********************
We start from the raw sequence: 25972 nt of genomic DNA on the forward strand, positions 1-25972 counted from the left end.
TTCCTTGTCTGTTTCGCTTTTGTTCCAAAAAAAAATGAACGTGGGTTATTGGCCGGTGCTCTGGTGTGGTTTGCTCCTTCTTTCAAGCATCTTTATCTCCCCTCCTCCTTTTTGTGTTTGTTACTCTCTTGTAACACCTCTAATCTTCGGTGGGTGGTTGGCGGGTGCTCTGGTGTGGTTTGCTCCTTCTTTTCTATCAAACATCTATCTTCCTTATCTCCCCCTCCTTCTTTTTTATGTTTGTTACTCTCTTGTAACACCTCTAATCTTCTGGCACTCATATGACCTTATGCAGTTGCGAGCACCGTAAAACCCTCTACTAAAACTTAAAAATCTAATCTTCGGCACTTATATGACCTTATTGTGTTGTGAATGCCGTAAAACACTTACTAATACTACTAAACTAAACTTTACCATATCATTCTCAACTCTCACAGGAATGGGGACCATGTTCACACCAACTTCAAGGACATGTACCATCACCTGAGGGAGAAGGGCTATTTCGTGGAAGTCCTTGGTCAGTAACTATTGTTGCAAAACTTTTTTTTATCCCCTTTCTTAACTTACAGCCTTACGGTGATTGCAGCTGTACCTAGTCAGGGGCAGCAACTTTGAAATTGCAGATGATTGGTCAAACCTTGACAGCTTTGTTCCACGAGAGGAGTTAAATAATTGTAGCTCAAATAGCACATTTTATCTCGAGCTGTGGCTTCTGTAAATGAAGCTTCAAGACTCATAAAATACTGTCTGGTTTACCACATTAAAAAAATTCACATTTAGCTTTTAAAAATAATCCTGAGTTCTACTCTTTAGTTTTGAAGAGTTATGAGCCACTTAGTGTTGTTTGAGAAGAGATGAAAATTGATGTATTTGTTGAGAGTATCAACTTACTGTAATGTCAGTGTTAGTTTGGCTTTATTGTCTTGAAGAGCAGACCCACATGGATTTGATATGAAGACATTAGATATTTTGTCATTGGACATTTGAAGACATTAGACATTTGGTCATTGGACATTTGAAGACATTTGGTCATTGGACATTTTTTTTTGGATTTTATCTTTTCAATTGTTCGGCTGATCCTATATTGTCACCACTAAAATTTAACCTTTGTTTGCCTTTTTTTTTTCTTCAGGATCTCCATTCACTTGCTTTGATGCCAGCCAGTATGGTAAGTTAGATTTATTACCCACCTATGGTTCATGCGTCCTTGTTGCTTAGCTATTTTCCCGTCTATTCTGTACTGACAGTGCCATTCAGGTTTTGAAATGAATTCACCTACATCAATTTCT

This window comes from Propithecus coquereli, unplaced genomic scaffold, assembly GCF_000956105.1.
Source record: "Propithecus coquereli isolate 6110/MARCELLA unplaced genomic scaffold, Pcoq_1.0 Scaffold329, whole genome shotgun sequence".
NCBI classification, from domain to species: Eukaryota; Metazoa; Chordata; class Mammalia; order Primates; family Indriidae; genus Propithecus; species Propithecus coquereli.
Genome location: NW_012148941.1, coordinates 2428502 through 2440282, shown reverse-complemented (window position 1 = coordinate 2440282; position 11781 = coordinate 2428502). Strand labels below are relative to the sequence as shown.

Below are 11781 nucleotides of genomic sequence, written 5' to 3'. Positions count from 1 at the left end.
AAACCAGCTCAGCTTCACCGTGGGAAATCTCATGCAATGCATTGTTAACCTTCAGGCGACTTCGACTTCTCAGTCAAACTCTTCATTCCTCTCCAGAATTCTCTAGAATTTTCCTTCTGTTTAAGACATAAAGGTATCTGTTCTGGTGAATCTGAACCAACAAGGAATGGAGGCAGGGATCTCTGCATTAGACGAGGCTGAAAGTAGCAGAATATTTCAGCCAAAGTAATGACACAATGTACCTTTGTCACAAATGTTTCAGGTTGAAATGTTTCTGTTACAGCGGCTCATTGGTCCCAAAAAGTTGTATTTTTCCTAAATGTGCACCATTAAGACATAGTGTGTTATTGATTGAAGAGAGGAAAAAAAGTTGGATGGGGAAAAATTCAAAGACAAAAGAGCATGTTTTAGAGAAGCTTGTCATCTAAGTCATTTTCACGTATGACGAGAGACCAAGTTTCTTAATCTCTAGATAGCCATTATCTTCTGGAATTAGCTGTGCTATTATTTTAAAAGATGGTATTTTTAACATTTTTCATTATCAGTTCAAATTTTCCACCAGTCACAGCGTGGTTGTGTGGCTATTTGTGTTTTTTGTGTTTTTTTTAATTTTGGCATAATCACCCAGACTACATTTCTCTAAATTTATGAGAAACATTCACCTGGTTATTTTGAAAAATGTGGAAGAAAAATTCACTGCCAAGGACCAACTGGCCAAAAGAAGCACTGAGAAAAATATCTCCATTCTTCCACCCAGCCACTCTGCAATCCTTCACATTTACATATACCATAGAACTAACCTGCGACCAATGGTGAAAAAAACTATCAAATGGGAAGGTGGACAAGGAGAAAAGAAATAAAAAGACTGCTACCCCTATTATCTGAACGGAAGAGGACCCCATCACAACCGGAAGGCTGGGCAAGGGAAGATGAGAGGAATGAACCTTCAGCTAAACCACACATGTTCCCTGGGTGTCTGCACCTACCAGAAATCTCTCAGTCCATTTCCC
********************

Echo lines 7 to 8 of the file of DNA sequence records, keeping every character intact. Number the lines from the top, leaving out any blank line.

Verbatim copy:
Below are 11781 nucleotides of genomic sequence, written 5' to 3'. Positions count from 1 at the left end.
AAACCAGCTCAGCTTCACCGTGGGAAATCTCATGCAATGCATTGTTAACCTTCAGGCGACTTCGACTTCTCAGTCAAACTCTTCATTCCTCTCCAGAATTCTCTAGAATTTTCCTTCTGTTTAAGACATAAAGGTATCTGTTCTGGTGAATCTGAACCAACAAGGAATGGAGGCAGGGATCTCTGCATTAGACGAGGCTGAAAGTAGCAGAATATTTCAGCCAAAGTAATGACACAATGTACCTTTGTCACAAATGTTTCAGGTTGAAATGTTTCTGTTACAGCGGCTCATTGGTCCCAAAAAGTTGTATTTTTCCTAAATGTGCACCATTAAGACATAGTGTGTTATTGATTGAAGAGAGGAAAAAAAGTTGGATGGGGAAAAATTCAAAGACAAAAGAGCATGTTTTAGAGAAGCTTGTCATCTAAGTCATTTTCACGTATGACGAGAGACCAAGTTTCTTAATCTCTAGATAGCCATTATCTTCTGGAATTAGCTGTGCTATTATTTTAAAAGATGGTATTTTTAACATTTTTCATTATCAGTTCAAATTTTCCACCAGTCACAGCGTGGTTGTGTGGCTATTTGTGTTTTTTGTGTTTTTTTTAATTTTGGCATAATCACCCAGACTACATTTCTCTAAATTTATGAGAAACATTCACCTGGTTATTTTGAAAAATGTGGAAGAAAAATTCACTGCCAAGGACCAACTGGCCAAAAGAAGCACTGAGAAAAATATCTCCATTCTTCCACCCAGCCACTCTGCAATCCTTCACATTTACATATACCATAGAACTAACCTGCGACCAATGGTGAAAAAAACTATCAAATGGGAAGGTGGACAAGGAGAAAAGAAATAAAAAGACTGCTACCCCTATTATCTGAACGGAAGAGGACCCCATCACAACCGGAAGGCTGGGCAAGGGAAGATGAGAGGAATGAACCTTCAGCTAAACCACACATGTTCCCTGGGTGTCTGCACCTACCAGAAATCTCTCAGTCCATTTCCC